Hypertext Webster Gateway: "skill"

From Webster's Revised Unabridged Dictionary (1913) (web1913)

Skill \Skill\, n. [Icel. skil a distinction, discernment; akin
to skilja to separate, divide, distinguish, Sw. skilja,.
skille to separate, skiel reason, right, justice, Sw. sk["a]l
reason, Lith. skelli to cleave. Cf. {Shell}, {Shoal}, a
1. Discrimination; judgment; propriety; reason; cause. [Obs.]
--Shak. ``As it was skill and right.'' --Chaucer.

For great skill is, he prove that he wrought. [For
with good reason he should test what he created.]

2. Knowledge; understanding. [Obsoles.]

That by his fellowship he color might Both his
estate and love from skill of any wight. --Spenser.

Nor want we skill or art. --Milton.

3. The familiar knowledge of any art or science, united with
readiness and dexterity in execution or performance, or in
the application of the art or science to practical
purposes; power to discern and execute; ability to
perceive and perform; expertness; aptitude; as, the skill
of a mathematician, physician, surgeon, mechanic, etc.

Phocion, . . . by his great wisdom and skill at
negotiations, diverted Alexander from the conquest
of Athens. --Swift.

Where patience her sweet skill imparts. --Keble.

4. Display of art; exercise of ability; contrivance; address.

Richard . . . by a thousand princely skills,
gathering so much corn as if he meant not to return.

5. Any particular art. [Obs.]

Learned in one skill, and in another kind of
learning unskillful. --Hooker.

Syn: Dexterity; adroitness; expertness; art; aptitude;

Usage: {Skill}, {Dexterity}, {Adroitness}. Skill is more
intelligent, denoting familiar knowledge united to
readiness of performance. Dexterity, when applied to
the body, is more mechanical, and refers to habitual
ease of execution. Adroitness involves the same image
with dexterity, and differs from it as implaying a
general facility of movement (especially in avoidance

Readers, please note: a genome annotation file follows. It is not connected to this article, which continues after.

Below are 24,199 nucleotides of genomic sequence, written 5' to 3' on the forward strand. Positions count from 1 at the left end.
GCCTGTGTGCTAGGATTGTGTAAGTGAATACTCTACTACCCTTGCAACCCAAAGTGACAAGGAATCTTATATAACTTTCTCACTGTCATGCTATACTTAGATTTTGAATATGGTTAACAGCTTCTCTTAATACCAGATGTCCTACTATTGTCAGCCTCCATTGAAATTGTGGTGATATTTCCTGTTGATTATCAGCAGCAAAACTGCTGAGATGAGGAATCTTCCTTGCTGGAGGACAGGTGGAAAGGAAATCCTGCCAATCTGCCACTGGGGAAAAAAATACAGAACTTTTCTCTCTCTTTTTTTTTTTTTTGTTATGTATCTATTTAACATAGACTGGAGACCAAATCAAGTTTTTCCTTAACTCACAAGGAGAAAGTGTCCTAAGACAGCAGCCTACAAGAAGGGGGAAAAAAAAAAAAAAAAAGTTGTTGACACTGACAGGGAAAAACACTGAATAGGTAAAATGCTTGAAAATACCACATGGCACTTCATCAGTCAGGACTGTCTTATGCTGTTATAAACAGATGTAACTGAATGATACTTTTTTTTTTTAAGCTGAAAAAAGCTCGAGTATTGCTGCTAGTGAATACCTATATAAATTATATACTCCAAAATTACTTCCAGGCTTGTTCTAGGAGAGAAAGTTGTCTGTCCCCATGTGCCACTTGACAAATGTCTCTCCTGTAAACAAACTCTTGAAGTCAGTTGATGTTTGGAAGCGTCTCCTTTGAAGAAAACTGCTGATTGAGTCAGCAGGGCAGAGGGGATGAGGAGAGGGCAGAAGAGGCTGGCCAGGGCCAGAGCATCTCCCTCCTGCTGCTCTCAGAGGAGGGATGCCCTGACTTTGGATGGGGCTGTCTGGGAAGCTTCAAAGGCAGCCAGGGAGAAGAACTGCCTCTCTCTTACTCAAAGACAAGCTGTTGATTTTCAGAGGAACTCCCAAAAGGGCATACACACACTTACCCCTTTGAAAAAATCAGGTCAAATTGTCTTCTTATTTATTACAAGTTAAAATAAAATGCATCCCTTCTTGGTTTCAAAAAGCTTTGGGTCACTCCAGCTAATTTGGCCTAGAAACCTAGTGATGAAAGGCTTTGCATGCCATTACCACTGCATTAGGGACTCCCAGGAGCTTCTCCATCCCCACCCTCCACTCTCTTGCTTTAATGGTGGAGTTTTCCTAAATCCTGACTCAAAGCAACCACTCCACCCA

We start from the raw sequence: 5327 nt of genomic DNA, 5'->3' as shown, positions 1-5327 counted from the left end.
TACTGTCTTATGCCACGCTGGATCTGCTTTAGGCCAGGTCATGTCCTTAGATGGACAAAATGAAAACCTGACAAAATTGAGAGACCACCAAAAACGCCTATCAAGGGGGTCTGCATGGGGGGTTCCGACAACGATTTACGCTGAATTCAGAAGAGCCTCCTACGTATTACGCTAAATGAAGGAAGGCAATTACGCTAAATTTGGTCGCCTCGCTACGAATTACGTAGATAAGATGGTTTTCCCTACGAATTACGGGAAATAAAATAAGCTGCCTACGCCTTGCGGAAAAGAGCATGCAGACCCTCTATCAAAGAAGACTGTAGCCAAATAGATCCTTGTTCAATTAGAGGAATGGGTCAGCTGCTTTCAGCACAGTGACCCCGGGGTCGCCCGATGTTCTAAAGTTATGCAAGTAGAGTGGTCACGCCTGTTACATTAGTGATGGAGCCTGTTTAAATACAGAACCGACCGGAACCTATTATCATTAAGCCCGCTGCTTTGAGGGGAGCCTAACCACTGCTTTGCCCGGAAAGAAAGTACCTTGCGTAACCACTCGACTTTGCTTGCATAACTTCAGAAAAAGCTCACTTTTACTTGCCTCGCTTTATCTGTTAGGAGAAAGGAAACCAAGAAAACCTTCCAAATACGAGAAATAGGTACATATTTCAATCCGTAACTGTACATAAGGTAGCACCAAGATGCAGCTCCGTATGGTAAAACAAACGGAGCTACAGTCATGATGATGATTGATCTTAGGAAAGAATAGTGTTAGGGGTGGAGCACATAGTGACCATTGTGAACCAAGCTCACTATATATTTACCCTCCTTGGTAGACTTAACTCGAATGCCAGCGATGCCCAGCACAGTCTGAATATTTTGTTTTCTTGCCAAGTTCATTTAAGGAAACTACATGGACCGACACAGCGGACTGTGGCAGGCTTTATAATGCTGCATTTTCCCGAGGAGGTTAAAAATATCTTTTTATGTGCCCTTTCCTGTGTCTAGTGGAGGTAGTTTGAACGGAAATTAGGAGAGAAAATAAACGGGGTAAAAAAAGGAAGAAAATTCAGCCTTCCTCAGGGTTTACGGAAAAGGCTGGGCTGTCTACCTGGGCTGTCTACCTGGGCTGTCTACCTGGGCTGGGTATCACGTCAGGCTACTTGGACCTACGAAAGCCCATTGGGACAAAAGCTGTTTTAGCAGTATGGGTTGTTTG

of danger or in escaping from a difficalty). The same
distinctions apply to the figurative sense of the
words. A man is skillful in any employment when he
understands both its theory and its practice. He is
dexterous when he maneuvers with great lightness. He
is adroit in the use od quick, sudden, and
well-directed movements of the body or the mind, so as
to effect the object he has in view.

From Webster's Revised Unabridged Dictionary (1913) (web1913)

Skill \Skill\, v. i.
1. To be knowing; to have understanding; to be dexterous in
performance. [Obs.]

I can not skill of these thy ways. --Herbert.

2. To make a difference; to signify; to matter; -- used
impersonally. --Spenser.

What skills it, if a bag of stones or gold About thy
neck do drown thee? --Herbert.

It skills not talking of it. --Sir W.

From Webster's Revised Unabridged Dictionary (1913) (web1913)

Skill \Skill\, v. t.
To know; to understand. [Obs.]

To skill the arts of expressing our mind. --Barrow.

From WordNet (r) 1.7 (wn)

n 1: an ability that has been acquired by training [syn: {accomplishment},
{acquirement}, {acquisition}, {attainment}]
2: ability to produce solutions in some problem domain; "the
skill of a well-trained boxer"; "the sweet science of
pugilism" [syn: {science}]

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